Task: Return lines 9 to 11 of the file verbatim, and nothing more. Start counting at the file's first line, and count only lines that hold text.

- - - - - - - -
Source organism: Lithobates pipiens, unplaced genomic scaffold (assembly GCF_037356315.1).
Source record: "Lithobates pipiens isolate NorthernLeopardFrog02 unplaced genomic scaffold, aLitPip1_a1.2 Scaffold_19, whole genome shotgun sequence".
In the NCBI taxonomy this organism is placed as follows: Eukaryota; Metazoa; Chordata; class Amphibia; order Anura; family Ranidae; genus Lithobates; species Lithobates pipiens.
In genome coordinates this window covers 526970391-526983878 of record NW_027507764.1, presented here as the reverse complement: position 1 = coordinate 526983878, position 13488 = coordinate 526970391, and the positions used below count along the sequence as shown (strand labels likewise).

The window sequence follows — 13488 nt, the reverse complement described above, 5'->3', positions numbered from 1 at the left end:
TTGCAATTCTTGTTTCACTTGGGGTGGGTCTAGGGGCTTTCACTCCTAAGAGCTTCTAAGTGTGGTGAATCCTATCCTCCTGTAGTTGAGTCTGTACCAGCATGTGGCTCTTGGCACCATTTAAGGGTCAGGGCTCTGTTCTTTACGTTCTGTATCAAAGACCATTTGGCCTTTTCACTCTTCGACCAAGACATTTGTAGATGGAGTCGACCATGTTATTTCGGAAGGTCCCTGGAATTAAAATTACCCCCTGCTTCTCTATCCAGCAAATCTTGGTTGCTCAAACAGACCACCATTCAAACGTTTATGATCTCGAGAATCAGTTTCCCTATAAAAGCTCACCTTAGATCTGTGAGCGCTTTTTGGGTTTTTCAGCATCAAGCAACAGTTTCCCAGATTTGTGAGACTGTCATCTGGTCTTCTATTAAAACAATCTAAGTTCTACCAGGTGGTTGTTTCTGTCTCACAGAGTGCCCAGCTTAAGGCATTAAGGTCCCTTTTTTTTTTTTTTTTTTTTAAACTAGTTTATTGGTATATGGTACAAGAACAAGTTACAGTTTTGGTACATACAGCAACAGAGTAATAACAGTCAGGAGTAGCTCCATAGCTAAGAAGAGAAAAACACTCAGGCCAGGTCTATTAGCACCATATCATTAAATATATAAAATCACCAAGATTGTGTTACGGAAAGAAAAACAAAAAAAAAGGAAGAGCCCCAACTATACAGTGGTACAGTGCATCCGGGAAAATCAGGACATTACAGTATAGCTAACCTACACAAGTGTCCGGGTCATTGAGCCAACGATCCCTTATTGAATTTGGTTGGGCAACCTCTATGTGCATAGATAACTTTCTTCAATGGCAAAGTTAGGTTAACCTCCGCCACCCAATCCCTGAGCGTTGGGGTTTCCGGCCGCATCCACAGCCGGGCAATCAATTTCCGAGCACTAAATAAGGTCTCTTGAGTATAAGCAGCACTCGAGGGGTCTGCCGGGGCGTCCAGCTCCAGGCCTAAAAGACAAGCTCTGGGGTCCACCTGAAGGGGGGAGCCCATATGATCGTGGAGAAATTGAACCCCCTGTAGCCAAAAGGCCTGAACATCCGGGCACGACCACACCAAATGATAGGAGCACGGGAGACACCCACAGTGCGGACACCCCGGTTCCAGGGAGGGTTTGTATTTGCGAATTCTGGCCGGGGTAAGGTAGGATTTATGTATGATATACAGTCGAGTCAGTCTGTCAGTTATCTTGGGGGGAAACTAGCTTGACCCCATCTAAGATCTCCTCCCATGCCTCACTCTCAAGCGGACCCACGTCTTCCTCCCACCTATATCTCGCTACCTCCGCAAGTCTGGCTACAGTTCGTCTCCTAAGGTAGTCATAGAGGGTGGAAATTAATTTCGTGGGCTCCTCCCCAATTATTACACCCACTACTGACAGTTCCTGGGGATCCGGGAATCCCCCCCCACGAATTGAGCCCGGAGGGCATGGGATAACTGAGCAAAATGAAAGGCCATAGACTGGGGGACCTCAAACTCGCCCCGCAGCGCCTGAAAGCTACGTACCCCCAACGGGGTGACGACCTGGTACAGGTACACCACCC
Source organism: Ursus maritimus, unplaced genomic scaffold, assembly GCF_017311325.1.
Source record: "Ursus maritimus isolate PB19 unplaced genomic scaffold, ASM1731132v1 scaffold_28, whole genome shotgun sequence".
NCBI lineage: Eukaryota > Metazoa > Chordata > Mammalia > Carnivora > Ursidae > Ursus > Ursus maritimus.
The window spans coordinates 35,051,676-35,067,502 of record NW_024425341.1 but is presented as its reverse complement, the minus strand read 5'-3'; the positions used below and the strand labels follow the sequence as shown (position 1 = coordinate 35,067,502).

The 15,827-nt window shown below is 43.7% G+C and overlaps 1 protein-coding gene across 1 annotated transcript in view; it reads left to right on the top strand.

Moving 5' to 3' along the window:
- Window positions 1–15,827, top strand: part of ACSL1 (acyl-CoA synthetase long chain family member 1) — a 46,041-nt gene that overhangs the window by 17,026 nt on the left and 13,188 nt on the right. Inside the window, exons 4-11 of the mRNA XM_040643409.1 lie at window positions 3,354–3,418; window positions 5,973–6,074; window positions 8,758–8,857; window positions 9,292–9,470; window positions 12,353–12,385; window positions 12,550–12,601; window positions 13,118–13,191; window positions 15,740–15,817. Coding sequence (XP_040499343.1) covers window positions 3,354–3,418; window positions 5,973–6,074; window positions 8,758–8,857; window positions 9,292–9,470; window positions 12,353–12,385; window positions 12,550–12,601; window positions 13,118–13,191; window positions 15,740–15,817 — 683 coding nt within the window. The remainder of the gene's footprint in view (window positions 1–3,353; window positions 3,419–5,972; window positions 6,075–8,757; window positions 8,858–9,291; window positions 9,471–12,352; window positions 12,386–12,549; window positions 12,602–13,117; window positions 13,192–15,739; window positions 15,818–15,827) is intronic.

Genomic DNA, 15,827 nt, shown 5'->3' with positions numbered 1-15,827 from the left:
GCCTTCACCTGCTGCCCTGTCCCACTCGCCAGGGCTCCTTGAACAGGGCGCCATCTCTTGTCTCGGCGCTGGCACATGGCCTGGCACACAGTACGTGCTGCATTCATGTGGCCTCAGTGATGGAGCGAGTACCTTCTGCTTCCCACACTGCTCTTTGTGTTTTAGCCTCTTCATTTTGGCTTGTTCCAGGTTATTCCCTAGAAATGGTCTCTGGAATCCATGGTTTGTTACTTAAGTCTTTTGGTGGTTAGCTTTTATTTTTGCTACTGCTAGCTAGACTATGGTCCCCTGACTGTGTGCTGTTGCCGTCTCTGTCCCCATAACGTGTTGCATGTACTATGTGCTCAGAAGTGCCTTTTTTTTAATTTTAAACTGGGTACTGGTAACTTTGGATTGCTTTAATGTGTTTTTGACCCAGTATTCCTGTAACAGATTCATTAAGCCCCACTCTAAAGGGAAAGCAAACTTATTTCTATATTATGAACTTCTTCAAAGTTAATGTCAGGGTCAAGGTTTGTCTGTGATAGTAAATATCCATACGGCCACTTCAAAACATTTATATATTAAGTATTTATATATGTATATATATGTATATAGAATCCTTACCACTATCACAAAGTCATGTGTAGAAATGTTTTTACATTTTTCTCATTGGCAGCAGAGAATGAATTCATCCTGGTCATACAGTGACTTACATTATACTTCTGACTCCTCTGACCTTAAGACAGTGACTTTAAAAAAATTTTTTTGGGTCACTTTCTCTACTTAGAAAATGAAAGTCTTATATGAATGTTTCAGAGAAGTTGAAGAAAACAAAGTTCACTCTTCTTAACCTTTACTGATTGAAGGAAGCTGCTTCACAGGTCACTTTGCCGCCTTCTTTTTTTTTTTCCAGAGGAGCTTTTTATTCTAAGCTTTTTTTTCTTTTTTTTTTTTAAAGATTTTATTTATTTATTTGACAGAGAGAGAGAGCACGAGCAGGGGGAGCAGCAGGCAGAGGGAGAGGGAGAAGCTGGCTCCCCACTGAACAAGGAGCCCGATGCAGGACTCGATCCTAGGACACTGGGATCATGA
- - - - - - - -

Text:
NCBI lineage: Eukaryota > Metazoa > Chordata > Mammalia > Carnivora > Ursidae > Ursus > Ursus maritimus.
The window spans coordinates 35,051,676-35,067,502 of record NW_024425341.1 but is presented as its reverse complement, the minus strand read 5'-3'; the positions used below and the strand labels follow the sequence as shown (position 1 = coordinate 35,067,502).

The 15,827-nt window shown below is 43.7% G+C and overlaps 1 protein-coding gene across 1 annotated transcript in view; it reads left to right on the top strand.